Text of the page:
Directed by Andy Collier and Toor Mian
I’ll save morons like myself a Google search – the title refers to a sacred gift from God. And while it may be overstating it for me to call Collier and Mian’s debut feature quite that, it’s the perfect movie to find on TV/ streaming late night. Many are the happy viewers I see telling themselves they’ll watch the start, only to leave their couch 90 entertaining minutes later. Within that hour and a half they’ll be taken on a fast paced journey down the backstreets of London, through its glitzy centre and possibly to worlds outside our own. Their guide is rookie detective Rebecca Faraway (Beck Mather): a lady with a lot of problems on her plate, that finds herself investigating a possible new ‘ripper’ . Ritualistic, serial murders have been happening round the city, with organs removed and occult symbols left on the floor. Teamed up with man’s-man veteran Eli Smith (Anthony), the fast paced thriller throws her knee deep in corpses and voodoo practices as she battles a difficult ex and struggles to sell her home. Then when it seems like she has her man, the ironically named Michael Sweet (Satterthwaite), so begins a nervous breakdown with little sleep and lots of hallucinations. An intriguing, and at times downright frightening, game of cat and mouse ensues.
If the prospect of a supernatural police thriller, with religious undertones, sounds samey don’t worry – this is more than another Angel Heart or Worry Dolls. What keeps it fresh is its very British feel. The force aren’t defined by their honour and dignity at whatever cost etc, as much as their casual acceptance of bullying, misogyny and mandatory piss taking. Moreover, Detectives Faraway and Smith aren’t the usual maverick and by the book duo. Rather they have the pettier form of workplace rivalry, that will be all too familiar to viewers – she can’t take a laugh and he just wants to sit on his arse drinking coffee. Watching them go from bickering partners to, sort of, friends is rewarding and both cast members play their role with enough nuance you can see why each believes they’re the good cop. They also traverse the psychological depths the script demands without losing their ability to make you laugh with the well-judged comedy. In particular, Beck Mather shines, and where others would play the part as mopey her Rebecca takes every one of life’s punches to get the bloody job done.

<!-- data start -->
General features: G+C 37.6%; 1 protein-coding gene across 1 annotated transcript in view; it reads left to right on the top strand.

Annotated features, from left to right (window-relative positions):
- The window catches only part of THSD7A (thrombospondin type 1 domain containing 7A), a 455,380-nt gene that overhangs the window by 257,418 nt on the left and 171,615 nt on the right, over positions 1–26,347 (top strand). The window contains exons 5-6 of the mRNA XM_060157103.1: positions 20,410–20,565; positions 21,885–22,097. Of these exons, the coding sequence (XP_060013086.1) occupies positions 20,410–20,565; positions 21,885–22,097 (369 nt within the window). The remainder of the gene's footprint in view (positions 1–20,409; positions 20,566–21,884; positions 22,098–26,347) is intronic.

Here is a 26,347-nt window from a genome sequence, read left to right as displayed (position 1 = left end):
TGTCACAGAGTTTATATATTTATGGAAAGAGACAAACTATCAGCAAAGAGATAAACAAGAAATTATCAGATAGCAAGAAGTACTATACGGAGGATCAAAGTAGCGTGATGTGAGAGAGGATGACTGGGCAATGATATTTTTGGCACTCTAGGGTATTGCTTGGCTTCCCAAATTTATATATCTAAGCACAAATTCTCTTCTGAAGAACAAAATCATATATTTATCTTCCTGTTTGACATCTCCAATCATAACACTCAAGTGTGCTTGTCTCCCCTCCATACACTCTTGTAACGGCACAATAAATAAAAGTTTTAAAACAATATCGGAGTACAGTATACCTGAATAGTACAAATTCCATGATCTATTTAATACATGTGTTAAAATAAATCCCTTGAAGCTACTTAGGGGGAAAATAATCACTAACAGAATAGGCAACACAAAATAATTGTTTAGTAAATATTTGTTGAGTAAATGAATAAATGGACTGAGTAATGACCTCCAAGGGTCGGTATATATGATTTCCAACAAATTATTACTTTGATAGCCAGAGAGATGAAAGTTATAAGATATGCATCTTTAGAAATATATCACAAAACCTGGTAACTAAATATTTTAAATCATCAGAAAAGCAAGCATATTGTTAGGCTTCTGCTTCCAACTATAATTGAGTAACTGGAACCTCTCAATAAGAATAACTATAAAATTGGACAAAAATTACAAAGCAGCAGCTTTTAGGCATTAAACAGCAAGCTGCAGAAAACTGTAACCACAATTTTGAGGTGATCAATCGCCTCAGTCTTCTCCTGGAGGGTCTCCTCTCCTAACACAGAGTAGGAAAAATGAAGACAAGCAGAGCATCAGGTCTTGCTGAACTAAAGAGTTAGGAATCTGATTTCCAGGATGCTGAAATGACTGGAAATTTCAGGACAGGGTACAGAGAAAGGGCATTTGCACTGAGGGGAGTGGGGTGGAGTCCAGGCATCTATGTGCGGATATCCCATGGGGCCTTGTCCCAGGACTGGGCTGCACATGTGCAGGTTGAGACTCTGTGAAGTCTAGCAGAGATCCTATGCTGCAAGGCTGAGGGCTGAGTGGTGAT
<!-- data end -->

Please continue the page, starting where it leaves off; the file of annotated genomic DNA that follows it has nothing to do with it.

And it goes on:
The supporting cast are similarly accomplished. Satterthwaite is an absolute joy as the smug Mr Sweet, and from his first appearance is never less than completely punchable. Since he’s immediately the prime suspect, it’s not giving anything away to say he may know more than he lets on – although that is not to say he’s necessarily the villain. And thankfully he’s deliciously sinister when he has to be too. Vivash is similarly adept as the truly pathetic Tony: the bungling head of a deeply exploitative security company, that gets implicated in the mystery. In horrors with comedy, instead of outright horror comedies, I’m often put off when the laughs directly influence the plot (I’m looking at you Dead Set). But thankfully it’s well judged in Charismata, and there are very few instances when the comedic bits break the established reality of the piece i.e. even the comedy relief characters handle proceedings in a way that a real person might.